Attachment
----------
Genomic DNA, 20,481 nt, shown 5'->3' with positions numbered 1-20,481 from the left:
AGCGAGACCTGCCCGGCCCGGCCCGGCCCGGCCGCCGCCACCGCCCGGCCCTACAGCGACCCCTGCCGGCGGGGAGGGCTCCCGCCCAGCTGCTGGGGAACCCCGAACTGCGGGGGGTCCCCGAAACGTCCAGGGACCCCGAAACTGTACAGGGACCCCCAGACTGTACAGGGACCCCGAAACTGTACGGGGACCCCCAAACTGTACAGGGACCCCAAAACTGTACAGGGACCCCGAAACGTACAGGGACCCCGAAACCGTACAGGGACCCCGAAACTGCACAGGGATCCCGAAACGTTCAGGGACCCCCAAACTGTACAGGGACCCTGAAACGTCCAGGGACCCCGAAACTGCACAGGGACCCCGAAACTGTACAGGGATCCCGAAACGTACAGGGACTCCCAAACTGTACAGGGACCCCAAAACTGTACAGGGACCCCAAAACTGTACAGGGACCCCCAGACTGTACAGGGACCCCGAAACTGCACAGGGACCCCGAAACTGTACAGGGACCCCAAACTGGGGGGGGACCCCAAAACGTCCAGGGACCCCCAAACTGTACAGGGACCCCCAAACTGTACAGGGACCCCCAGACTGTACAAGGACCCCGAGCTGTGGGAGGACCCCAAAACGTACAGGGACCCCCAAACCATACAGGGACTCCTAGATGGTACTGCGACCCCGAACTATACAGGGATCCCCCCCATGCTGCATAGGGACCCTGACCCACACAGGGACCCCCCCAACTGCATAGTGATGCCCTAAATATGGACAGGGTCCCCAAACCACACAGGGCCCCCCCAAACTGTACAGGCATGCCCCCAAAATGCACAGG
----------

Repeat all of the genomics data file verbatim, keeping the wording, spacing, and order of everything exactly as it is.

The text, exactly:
Genomic DNA, 20,481 nt, shown 5'->3' with positions numbered 1-20,481 from the left:
AGCGAGACCTGCCCGGCCCGGCCCGGCCCGGCCGCCGCCACCGCCCGGCCCTACAGCGACCCCTGCCGGCGGGGAGGGCTCCCGCCCAGCTGCTGGGGAACCCCGAACTGCGGGGGGTCCCCGAAACGTCCAGGGACCCCGAAACTGTACAGGGACCCCCAGACTGTACAGGGACCCCGAAACTGTACGGGGACCCCCAAACTGTACAGGGACCCCAAAACTGTACAGGGACCCCGAAACGTACAGGGACCCCGAAACCGTACAGGGACCCCGAAACTGCACAGGGATCCCGAAACGTTCAGGGACCCCCAAACTGTACAGGGACCCTGAAACGTCCAGGGACCCCGAAACTGCACAGGGACCCCGAAACTGTACAGGGATCCCGAAACGTACAGGGACTCCCAAACTGTACAGGGACCCCAAAACTGTACAGGGACCCCAAAACTGTACAGGGACCCCCAGACTGTACAGGGACCCCGAAACTGCACAGGGACCCCGAAACTGTACAGGGACCCCAAACTGGGGGGGGACCCCAAAACGTCCAGGGACCCCCAAACTGTACAGGGACCCCCAAACTGTACAGGGACCCCCAGACTGTACAAGGACCCCGAGCTGTGGGAGGACCCCAAAACGTACAGGGACCCCCAAACCATACAGGGACTCCTAGATGGTACTGCGACCCCGAACTATACAGGGATCCCCCCCATGCTGCATAGGGACCCTGACCCACACAGGGACCCCCCCAACTGCATAGTGATGCCCTAAATATGGACAGGGTCCCCAAACCACACAGGGCCCCCCCAAACTGTACAGGCATGCCCCCAAAATGCACAGG